Federated Farmers has pulled out of attempts to overturn plans to ban GMO testing and growing by a number of local authorities.
The national farming lobby group had taken several court actions and subsequent appeals against Whangārei, Far North, Auckland and Hastings councils' plan changes which would essentially enable them to prohibit outdoor trials of Genetically Modified Organisms.
Federated Farmers argued that the Government's Environmental Protection Authority (EPA) regulations were protection enough, and local government's measures unnecessary.
In New Zealand, it is illegal to import, develop, field test or release a genetically modified organism (GMO) without approval from the EPA.
The courts continued to find local authorities have the right under the Resource Management Act (RMA) to set their own policies and rules.
Federated Farmers received a stinging criticism for its stance by Environment Court Judge Laurie Newhook last month, regarding Whangārei District Council's defence of its plan.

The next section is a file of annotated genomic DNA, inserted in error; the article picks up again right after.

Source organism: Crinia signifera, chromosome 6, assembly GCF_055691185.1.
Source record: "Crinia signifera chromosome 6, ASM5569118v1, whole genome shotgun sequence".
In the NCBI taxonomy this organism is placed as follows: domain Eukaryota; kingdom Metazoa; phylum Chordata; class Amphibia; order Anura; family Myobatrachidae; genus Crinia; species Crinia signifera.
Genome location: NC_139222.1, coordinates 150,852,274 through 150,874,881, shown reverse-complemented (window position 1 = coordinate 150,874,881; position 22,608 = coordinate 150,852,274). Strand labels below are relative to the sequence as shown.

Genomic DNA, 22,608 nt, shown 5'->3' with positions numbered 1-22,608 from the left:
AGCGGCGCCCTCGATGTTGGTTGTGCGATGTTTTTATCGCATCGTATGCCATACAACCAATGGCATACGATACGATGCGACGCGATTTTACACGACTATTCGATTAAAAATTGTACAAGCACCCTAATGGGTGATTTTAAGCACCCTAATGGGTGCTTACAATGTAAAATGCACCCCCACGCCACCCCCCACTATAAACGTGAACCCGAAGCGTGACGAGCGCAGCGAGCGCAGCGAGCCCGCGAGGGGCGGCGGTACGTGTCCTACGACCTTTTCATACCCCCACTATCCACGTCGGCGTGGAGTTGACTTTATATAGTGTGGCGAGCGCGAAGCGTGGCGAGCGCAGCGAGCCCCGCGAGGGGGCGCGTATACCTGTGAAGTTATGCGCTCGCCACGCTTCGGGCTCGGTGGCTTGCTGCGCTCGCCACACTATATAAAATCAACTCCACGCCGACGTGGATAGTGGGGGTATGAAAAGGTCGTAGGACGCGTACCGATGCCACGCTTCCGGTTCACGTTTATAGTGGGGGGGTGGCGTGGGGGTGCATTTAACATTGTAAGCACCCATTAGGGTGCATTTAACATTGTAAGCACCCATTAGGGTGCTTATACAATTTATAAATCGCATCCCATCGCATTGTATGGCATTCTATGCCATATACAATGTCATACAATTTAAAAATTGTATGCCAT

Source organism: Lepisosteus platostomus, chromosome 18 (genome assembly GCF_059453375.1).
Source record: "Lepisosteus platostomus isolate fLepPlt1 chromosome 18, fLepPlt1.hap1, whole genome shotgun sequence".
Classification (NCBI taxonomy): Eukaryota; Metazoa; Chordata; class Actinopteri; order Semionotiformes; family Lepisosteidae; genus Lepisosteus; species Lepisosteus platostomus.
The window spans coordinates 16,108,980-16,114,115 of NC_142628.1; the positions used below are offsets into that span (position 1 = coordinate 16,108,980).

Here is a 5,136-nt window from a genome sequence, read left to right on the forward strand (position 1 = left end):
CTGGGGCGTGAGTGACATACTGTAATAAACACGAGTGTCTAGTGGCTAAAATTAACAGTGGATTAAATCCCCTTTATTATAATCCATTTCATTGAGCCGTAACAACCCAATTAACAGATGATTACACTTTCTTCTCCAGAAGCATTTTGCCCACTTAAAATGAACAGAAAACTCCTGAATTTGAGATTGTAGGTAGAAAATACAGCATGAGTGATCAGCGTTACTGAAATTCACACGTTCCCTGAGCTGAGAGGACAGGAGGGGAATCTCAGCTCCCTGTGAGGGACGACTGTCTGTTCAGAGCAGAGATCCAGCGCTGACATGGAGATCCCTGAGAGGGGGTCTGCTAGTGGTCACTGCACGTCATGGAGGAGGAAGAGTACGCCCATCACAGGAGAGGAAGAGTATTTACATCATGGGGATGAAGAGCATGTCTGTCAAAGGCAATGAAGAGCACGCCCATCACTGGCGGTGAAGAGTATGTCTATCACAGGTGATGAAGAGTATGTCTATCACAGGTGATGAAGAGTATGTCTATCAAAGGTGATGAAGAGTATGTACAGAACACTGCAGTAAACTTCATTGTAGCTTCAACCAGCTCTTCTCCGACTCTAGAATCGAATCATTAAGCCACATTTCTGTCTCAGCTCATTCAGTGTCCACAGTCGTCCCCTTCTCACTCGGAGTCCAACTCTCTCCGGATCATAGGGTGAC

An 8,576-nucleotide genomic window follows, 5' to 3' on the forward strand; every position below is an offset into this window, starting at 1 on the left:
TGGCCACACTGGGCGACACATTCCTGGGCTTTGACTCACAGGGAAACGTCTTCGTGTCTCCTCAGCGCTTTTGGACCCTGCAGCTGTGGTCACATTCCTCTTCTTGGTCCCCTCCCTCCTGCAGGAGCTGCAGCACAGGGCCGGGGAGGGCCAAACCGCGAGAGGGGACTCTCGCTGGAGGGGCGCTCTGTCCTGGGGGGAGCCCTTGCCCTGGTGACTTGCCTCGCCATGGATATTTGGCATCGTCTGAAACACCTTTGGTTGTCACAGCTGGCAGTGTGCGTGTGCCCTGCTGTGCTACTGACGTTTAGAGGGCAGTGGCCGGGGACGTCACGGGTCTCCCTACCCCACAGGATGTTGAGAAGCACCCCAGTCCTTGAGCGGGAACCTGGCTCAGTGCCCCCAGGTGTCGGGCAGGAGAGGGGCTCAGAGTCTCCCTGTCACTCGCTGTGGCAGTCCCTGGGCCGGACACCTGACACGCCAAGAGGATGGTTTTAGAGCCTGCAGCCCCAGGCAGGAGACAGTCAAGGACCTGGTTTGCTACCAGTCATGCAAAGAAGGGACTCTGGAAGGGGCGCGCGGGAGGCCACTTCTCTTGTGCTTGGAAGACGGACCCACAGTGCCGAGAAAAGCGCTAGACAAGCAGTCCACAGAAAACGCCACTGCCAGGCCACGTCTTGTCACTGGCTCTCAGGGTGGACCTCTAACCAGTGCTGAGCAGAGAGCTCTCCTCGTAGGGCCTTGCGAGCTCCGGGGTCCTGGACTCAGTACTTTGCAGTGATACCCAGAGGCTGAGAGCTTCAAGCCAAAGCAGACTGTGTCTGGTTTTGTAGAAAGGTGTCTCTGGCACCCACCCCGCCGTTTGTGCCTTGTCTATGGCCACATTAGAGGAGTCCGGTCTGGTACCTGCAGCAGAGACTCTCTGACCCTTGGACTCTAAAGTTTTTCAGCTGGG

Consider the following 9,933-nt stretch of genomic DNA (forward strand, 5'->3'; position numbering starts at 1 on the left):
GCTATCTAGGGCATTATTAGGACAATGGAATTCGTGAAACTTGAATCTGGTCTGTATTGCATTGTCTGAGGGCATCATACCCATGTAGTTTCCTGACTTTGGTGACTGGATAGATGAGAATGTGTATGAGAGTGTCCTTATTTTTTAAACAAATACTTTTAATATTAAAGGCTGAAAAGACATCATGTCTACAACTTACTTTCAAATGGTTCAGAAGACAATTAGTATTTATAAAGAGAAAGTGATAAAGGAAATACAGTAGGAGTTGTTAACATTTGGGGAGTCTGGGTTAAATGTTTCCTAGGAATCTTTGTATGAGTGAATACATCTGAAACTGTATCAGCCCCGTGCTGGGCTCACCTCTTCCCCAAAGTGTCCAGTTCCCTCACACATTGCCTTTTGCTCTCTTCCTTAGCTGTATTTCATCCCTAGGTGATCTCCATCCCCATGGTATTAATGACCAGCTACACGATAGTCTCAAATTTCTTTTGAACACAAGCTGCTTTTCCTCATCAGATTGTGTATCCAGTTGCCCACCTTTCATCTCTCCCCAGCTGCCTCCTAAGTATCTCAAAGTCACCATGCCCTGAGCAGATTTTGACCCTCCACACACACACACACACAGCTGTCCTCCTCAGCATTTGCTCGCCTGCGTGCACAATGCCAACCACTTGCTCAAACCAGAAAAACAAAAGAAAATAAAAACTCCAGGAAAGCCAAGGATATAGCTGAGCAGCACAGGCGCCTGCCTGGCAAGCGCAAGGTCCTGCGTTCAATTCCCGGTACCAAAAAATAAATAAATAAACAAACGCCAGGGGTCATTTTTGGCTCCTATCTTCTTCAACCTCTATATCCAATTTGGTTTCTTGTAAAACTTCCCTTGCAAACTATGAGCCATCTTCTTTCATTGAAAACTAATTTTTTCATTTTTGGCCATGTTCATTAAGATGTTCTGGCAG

Now the farmers' group has said it will pull all its outstanding appeals around the country.
In withdrawing from those legal challenges, president Katie Milne said it would reassess its challenges of regional GMO policy "in the future".
GE Free Northland president Zelka Grammer said her group was grateful to Milne for ensuring current litigation against various councils' plan changes was withdrawn.
"This is in the interest of all New Zealand farmers and primary producers, including FFNZ members, and allows councils to proceed with sound GMO policies and plans that reflect the needs of local primary producers and communities," Grammer said.
"GE Free Northland thanks our hard working local councils for acting on their duty of care to local constituents and the environment, creating a much needed additional tier of local protection against the risks of outdoor use of GMOs."
Soil and Health national council member Marion Thomson said the withdrawal of legal challenges meant "bit of a reprieve" from a constant fight.